And yes destination charging particularly for larger capacity cars such as the model S is very important, Imagine someone like me who lives in the middle of the country, loves Cornwall and wants to visit every year buys a Model S, its not likely a super charger will exist in Cornwall, making Level-2 ~ 22kW a must have at your holiday destination or at least nearby as you cant safely charge it at any useful speed off a 13A socket, which is where the ZCW network comes in to effect, very cool, how many of them are 22kW at the moment? be great to see that expand.
 

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I wonder how many 85kwh cars they have sold to the UK? 60kwh is 200 mile range so I think those owners will still be seeking faster charging times, they do sell an adapter so that the Model-S can use the chademo DC side of the charger that is one possible option in the short term, Britain is such a tiny place by comparison you would think it would be easy for them over here?

Even with the 85kwh car you will run the pack down low on longer journeys if you want to sit at 80-85mph like most other cars do on the motorway, reliable Rapid charging is important keeping these cars moving long distances at reasonable speeds, you don’t want to spend that kind of money and sit in the slow lane.
I specced mine with 85kw for that exact reason I really dont like poodling along at 55 on the motorway, very few of my journeys will exceed the full range of the 85kw however the odd one will charge either at a supercharger or overnight using 3 or 7kw.
 

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IMO most people who can afford a new Leaf can afford a new Ampera so it's not really a financial choice... most people I know just want a car and that's why range is important to them.
I dont think its that simple, and talking for myself here I wanted a BEV not a hybrid (I sold my prius for the leaf) however the range was acceptable for what I needed it for at that time. Sure if there was a 300 mile option for the leaf I would probably have gone for it.

nearly 3 years on things are a little different I need a bit more range and although the charging networks are getting better they are still not reliable enough or omnipresent.

My own opinion of the Ampera is its a god ugly car, looks like its been magnetised and driven thorough a branch of halfords.
 

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Tesla have said they intend to use battery storage at the charging locations to remove peak demand... in the US this is imperative because the price you pay for electricity is based on the peak demand you place on the grid.

EV range kills much of the requirement for charging when away from home... I only need public charging when driving more than ~200 miles and with the Model S that becomes ~300 miles which for me is a few trips a year... if you think this through to its logical conclusion then rapid charging is only needed to extend range on very long trips (assuming destination charging is available).

Fully agree so should we forget about 22kw and just have 7kw and fast DC only ?
 

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Fully agree so should we forget about 22kw and just have 7kw and fast DC only ?
If you want to go out of your way to queue for rapid DC or wait ~15 hours for a full charge on 7kW then sure... personally, I think charging should match customer dwell time and 22kW is therefore perfect at many locations for EV's with large batteries.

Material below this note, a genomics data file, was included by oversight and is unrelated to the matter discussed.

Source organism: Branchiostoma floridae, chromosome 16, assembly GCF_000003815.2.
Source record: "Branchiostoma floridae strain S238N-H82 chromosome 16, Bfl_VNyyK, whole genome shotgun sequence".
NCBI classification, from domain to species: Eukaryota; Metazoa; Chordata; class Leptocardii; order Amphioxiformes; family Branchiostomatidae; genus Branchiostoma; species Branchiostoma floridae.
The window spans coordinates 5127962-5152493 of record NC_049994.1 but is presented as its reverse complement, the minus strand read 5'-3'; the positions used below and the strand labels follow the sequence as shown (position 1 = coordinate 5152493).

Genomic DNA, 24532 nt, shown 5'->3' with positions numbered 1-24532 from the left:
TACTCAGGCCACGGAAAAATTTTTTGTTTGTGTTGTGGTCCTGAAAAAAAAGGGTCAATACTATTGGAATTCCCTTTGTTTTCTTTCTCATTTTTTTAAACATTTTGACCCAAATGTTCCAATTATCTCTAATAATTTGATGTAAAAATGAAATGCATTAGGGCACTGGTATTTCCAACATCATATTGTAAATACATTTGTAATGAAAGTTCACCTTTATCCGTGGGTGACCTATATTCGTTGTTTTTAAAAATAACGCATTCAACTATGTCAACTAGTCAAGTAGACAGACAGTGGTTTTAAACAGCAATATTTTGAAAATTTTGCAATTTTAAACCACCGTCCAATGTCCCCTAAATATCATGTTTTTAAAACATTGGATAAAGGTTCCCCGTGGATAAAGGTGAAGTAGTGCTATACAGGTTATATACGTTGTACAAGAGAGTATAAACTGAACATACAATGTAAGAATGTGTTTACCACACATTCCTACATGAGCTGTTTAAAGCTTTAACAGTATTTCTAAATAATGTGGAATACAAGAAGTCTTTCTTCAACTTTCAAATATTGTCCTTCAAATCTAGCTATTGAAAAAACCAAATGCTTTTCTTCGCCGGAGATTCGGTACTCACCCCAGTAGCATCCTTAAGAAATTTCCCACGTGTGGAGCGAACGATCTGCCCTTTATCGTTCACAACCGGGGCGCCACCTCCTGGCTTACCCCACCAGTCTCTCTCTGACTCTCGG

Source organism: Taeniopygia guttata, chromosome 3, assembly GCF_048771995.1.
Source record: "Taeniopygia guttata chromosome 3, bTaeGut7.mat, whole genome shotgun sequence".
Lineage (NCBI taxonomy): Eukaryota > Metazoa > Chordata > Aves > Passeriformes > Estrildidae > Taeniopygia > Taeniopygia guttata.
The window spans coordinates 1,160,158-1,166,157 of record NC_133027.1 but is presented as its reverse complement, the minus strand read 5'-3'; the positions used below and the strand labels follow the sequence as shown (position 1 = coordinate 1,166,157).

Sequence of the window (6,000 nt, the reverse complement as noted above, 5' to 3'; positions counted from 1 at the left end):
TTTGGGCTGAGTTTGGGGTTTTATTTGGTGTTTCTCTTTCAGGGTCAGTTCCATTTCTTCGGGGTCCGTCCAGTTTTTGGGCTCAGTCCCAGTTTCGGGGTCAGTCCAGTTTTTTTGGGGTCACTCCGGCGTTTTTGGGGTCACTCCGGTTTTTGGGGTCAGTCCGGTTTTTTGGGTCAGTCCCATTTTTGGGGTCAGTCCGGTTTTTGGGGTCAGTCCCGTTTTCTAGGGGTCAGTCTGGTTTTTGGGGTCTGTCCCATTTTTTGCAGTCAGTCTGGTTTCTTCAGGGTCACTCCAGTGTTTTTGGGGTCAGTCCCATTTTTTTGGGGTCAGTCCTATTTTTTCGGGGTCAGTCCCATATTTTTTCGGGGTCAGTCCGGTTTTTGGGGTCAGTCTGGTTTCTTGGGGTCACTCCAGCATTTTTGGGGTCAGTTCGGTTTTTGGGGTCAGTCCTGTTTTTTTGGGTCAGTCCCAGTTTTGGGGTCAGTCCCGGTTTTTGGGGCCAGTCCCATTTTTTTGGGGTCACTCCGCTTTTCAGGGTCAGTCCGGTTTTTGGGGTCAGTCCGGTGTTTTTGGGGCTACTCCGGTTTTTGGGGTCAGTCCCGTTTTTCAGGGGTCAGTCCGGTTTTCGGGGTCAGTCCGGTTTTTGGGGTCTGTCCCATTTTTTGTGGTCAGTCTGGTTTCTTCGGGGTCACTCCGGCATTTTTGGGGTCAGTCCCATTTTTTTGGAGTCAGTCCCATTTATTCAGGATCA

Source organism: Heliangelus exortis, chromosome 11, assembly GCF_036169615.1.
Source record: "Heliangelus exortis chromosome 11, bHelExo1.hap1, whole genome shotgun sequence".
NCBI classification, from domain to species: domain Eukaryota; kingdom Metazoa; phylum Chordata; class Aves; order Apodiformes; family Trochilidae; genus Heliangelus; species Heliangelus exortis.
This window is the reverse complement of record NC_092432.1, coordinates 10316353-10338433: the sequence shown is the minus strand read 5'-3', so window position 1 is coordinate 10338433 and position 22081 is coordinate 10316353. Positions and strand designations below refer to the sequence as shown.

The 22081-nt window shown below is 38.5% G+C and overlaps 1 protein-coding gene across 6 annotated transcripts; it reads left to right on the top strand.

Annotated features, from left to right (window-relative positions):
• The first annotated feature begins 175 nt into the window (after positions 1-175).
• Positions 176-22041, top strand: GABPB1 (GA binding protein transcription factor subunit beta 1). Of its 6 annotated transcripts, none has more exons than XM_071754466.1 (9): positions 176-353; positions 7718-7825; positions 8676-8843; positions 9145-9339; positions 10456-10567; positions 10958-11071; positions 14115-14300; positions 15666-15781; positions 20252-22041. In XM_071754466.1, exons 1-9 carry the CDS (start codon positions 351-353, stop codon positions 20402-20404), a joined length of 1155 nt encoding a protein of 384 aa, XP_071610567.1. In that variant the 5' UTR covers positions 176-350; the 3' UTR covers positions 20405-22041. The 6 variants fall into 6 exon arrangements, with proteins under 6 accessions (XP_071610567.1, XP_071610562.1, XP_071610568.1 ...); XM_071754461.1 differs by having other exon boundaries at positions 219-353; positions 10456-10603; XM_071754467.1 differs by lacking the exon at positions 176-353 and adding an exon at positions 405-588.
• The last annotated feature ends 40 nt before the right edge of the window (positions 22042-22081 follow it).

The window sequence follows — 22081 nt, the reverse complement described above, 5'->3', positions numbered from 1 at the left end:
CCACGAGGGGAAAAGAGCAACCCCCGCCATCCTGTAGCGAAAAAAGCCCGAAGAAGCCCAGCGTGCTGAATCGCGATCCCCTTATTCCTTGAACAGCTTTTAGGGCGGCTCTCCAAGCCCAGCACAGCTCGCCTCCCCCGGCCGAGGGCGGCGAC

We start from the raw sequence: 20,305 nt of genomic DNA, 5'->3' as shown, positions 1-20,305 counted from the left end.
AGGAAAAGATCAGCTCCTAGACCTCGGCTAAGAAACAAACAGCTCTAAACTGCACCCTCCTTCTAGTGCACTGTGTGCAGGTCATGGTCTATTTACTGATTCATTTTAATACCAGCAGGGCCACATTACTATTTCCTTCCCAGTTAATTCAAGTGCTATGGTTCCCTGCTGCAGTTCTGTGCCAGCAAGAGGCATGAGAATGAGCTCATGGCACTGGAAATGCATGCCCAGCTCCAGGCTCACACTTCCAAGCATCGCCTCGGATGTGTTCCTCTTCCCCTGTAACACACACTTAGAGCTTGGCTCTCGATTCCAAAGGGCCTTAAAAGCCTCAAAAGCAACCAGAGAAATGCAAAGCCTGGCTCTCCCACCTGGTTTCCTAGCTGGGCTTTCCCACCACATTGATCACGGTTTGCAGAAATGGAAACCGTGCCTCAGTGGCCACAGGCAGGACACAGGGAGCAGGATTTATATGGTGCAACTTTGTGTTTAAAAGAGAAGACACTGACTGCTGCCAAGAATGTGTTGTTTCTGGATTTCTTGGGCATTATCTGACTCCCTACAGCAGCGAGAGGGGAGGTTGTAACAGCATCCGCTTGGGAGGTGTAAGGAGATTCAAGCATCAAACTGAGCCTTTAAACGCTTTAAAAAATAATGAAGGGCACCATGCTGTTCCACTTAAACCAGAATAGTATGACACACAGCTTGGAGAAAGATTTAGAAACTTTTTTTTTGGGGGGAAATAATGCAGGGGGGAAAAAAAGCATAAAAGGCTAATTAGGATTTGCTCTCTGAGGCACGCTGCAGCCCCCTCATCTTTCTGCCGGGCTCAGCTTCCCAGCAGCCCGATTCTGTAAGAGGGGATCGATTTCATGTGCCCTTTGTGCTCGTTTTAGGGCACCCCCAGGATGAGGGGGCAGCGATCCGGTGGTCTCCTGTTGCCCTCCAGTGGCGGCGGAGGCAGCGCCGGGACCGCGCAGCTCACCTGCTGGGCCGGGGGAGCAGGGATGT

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My own opinion of the Ampera is its a god ugly car, looks like its been magnetised and driven thorough a branch of halfords.
I would say the same about the Leaf but that's not the point... it's a car and needs to meet the requirements of the person who drives it... for many that means they *want* range (even if they don't *need* range).
 

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I actually really like the look of the Ampera its just a shame both dealers were not interested in selling it to a Family man with 2 kids and were steering me towards a Zafira, I got the Leaf because it was a pure EV which was my preference and they (Nissan) actually were keen to sell me the benefit of one, we did some fag packet sums and over 2 years it was miles cheaper than the Zafira.

I think the Leaf is fugly too, however I bought it for other reasons than looks, for some this is important and with the Model S it’s a bonus that the car looks so pretty, I think Nissan were smoking something when they designed the Leaf, however I love how it drives and what powers it, mostly free electricity from my solar panels or the Rapid charger just a few miles from me at the Warwick services.

I am still deciding what my next lease will be, I say that because with the residuals on electric cars the only car you wont loose out on at the moment is a Model S! which I could lease and may still do however I am very tempted by the I3 REX, need another test drive.

85kWh is the only way to go for the Model S, I can see them dropping the 60 just like they did with the 40, maybe when they can ramp up cell production themselves, they are currently using all that Panasonic can supply and more and with the Model X on the horizon and the no doubt take off of the Model S its looking very good for all.

The Leaf is a very good car for people to have as their first taste of an EV, its looking old now compared to what’s out and what is coming, I am sure that Nissan know this and are moving with the times too, Tesla have shook the industry, the Industry now have to wake up and notice else they will get left behind, apart from BMW who are of course running with it.

Enjoy your Model-S John, I would bet you are pretty excited? I would be like a little kid counting down the days till xmas! Equally I am sure that there are many newly signed Leaf owners who are similarly counting down the days too, it’s all good when EV.